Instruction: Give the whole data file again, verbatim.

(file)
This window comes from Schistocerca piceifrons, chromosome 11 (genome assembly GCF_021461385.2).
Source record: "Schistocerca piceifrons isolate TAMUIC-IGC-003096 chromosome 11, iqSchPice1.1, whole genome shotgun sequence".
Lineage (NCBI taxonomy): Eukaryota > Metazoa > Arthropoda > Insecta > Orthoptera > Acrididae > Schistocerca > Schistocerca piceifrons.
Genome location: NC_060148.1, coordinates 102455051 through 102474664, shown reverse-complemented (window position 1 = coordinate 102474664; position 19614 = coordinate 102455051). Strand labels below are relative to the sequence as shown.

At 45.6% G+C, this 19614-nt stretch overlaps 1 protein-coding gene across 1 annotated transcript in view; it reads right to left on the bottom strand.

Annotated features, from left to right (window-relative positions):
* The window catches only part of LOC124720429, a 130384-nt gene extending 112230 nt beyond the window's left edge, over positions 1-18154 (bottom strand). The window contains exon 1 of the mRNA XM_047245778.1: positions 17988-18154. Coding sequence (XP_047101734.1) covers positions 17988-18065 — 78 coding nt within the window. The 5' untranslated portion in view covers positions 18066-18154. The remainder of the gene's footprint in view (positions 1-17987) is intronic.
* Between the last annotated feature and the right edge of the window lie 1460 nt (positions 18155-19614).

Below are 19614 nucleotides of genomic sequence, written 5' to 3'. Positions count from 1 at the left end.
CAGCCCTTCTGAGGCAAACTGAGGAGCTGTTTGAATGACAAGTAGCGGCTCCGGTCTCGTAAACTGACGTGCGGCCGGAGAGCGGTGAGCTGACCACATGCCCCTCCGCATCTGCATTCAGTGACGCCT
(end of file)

This window comes from Schistocerca piceifrons, chromosome 11 (genome assembly GCF_021461385.2).
Source record: "Schistocerca piceifrons isolate TAMUIC-IGC-003096 chromosome 11, iqSchPice1.1, whole genome shotgun sequence".
Lineage (NCBI taxonomy): Eukaryota > Metazoa > Arthropoda > Insecta > Orthoptera > Acrididae > Schistocerca > Schistocerca piceifrons.
Genome location: NC_060148.1, coordinates 102455051 through 102474664, shown reverse-complemented (window position 1 = coordinate 102474664; position 19614 = coordinate 102455051). Strand labels below are relative to the sequence as shown.

At 45.6% G+C, this 19614-nt stretch overlaps 1 protein-coding gene across 1 annotated transcript in view; it reads right to left on the bottom strand.

Annotated features, from left to right (window-relative positions):
* The window catches only part of LOC124720429, a 130384-nt gene extending 112230 nt beyond the window's left edge, over positions 1-18154 (bottom strand). The window contains exon 1 of the mRNA XM_047245778.1: positions 17988-18154. Coding sequence (XP_047101734.1) covers positions 17988-18065 — 78 coding nt within the window. The 5' untranslated portion in view covers positions 18066-18154. The remainder of the gene's footprint in view (positions 1-17987) is intronic.
* Between the last annotated feature and the right edge of the window lie 1460 nt (positions 18155-19614).

Below are 19614 nucleotides of genomic sequence, written 5' to 3'. Positions count from 1 at the left end.
CAGCCCTTCTGAGGCAAACTGAGGAGCTGTTTGAATGACAAGTAGCGGCTCCGGTCTCGTAAACTGACGTGCGGCCGGAGAGCGGTGAGCTGACCACATGCCCCTCCGCATCTGCATTCAGTGACGCCT